Fuseli’s Nightmare


The Nightmare (1781).

Christopher Frayling’s Nightmare: The Birth of Horror (1996) opens with a prologue examining Henry Fuseli’s most celebrated painting:

Henry Fuseli, who later wrote that “one of the most unexplored regions of art are dreams”, and who was said to have supped on raw pork chops specifically to induce his nightmare, made his name with this painting. And engraved versions, produced in 1782, 1783 and 1784, distributed the image across Europe, until Fuseli’s masterpiece became the way of visualising bad dreams.

Although The Nightmare was painted just before the Romantic craze in Western Europe—which revelled in peeling back the veneer of rational civilisation to reveal the “natural” being or the raw sensations beneath, sometimes through the gateway of dreams—it was well-known to the writers and painters of the early nineteenth century. One of them wrote that “it was Fuseli who made real and visible to us the vague and insubstantial phantoms which haunt like dim dreams the oppressed imagination”.

The Nightmare was fascinating—and scary—because it operated at so many different levels at once. It was set in the present (the stool and bedside table are “contemporary” in style), and it was concerned not so much with an individual’s nightmare—the usual subject-matter of dream paintings, often involving famous individuals and their prophecies—as with nightmares in general. It was not A Nightmare, but The Nightmare; not a vision but a sensation. This gave it a direct impact, unmediated by history, which put a lot of critics off.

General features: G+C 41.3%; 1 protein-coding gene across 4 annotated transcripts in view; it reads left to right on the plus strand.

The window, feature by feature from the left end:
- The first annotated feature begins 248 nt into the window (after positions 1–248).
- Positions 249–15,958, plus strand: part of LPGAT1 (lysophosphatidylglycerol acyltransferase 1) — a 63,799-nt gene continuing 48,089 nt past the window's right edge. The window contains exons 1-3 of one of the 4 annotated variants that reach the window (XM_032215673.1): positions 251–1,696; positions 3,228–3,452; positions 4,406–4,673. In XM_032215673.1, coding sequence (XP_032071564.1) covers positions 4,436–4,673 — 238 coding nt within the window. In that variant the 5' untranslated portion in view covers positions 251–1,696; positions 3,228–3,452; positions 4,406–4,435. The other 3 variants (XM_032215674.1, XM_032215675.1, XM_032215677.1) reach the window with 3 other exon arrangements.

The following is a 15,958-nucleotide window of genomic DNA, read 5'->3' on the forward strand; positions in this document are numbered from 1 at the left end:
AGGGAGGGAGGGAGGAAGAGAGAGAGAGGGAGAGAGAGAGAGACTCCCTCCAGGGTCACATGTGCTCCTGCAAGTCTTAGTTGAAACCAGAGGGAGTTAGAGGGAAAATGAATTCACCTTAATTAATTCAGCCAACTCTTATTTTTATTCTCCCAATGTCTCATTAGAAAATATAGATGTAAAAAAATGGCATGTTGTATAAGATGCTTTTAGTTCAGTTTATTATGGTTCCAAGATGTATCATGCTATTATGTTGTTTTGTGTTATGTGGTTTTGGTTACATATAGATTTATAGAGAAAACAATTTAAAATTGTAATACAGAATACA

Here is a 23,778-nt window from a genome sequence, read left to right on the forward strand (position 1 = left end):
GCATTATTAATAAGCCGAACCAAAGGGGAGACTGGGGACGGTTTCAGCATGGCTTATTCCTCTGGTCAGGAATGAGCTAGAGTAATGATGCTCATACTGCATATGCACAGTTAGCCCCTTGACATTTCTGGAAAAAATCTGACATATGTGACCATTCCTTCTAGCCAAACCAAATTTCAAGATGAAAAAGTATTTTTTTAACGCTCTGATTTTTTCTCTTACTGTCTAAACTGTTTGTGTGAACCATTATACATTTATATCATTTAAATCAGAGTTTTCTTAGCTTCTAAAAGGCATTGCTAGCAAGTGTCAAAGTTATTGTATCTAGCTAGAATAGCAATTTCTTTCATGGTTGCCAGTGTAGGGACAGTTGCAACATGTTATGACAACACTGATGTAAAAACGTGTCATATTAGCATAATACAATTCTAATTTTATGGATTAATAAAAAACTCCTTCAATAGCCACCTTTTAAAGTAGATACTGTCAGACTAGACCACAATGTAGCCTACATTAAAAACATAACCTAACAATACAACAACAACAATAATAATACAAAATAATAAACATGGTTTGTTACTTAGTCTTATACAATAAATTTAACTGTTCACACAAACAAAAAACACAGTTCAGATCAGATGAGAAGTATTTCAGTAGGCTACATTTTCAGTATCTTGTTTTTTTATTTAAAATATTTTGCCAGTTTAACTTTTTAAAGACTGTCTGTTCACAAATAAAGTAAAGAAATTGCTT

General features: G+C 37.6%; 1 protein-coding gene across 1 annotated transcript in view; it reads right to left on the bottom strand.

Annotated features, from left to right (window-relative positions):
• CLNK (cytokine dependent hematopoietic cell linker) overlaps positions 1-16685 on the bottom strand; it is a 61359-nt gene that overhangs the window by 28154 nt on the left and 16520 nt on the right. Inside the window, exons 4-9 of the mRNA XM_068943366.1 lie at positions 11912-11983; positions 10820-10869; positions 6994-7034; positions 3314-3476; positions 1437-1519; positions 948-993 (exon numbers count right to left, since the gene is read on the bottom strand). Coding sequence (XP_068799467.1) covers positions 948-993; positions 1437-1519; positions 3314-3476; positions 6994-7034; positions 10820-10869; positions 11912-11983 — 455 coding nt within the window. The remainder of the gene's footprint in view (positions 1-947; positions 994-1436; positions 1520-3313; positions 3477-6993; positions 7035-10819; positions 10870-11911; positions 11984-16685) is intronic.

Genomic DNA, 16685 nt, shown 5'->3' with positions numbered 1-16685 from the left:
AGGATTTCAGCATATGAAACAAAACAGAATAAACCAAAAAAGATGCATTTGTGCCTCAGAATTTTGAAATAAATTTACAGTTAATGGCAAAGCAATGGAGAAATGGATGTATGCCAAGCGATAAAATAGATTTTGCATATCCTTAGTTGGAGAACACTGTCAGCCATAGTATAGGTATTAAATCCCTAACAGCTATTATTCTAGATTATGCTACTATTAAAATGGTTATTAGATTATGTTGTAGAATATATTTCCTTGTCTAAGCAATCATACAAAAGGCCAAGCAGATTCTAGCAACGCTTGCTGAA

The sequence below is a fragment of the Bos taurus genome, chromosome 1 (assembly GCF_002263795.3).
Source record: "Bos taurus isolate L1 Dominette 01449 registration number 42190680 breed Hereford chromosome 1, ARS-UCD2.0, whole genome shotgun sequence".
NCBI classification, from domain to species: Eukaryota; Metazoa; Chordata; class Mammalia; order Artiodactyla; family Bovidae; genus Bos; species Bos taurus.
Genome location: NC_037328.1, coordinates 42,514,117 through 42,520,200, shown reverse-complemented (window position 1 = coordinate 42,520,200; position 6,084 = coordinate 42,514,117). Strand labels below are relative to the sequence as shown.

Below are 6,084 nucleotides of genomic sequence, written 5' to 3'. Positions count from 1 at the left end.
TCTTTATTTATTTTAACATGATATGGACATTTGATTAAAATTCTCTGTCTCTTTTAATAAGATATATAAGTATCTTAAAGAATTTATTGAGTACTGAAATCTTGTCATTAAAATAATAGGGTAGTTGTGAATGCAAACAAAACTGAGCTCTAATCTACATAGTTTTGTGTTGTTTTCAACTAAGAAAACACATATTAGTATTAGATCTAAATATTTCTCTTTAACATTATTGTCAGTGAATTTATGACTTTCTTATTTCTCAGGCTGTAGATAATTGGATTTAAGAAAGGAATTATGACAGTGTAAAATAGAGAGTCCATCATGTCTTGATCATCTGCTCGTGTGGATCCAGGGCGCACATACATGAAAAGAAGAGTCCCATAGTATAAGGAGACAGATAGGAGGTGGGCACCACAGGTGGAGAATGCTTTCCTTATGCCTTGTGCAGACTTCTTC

The Nightmare (1791).

Later generations of critics have had no such problems, of course, nor have the legions of artists and cartoonists who’ve plagiarised and parodied this memorable scene. I had a vague notion of collecting some of the derivations but a quick image search reveals an endless profusion of squatting figures and thrusting horse heads. Wikipedia did provide two of the engraved versions, however. Of the two paintings above I’ve always preferred the later one: the incubus, or “mara” as Frayling calls it, looks more sinister, and the horse head has become an almost unavoidable sexual symbol. No wonder that Siegmund Freud had a copy of The Nightmare on the wall of his waiting room.


Engraving by Thomas Burke (1783).

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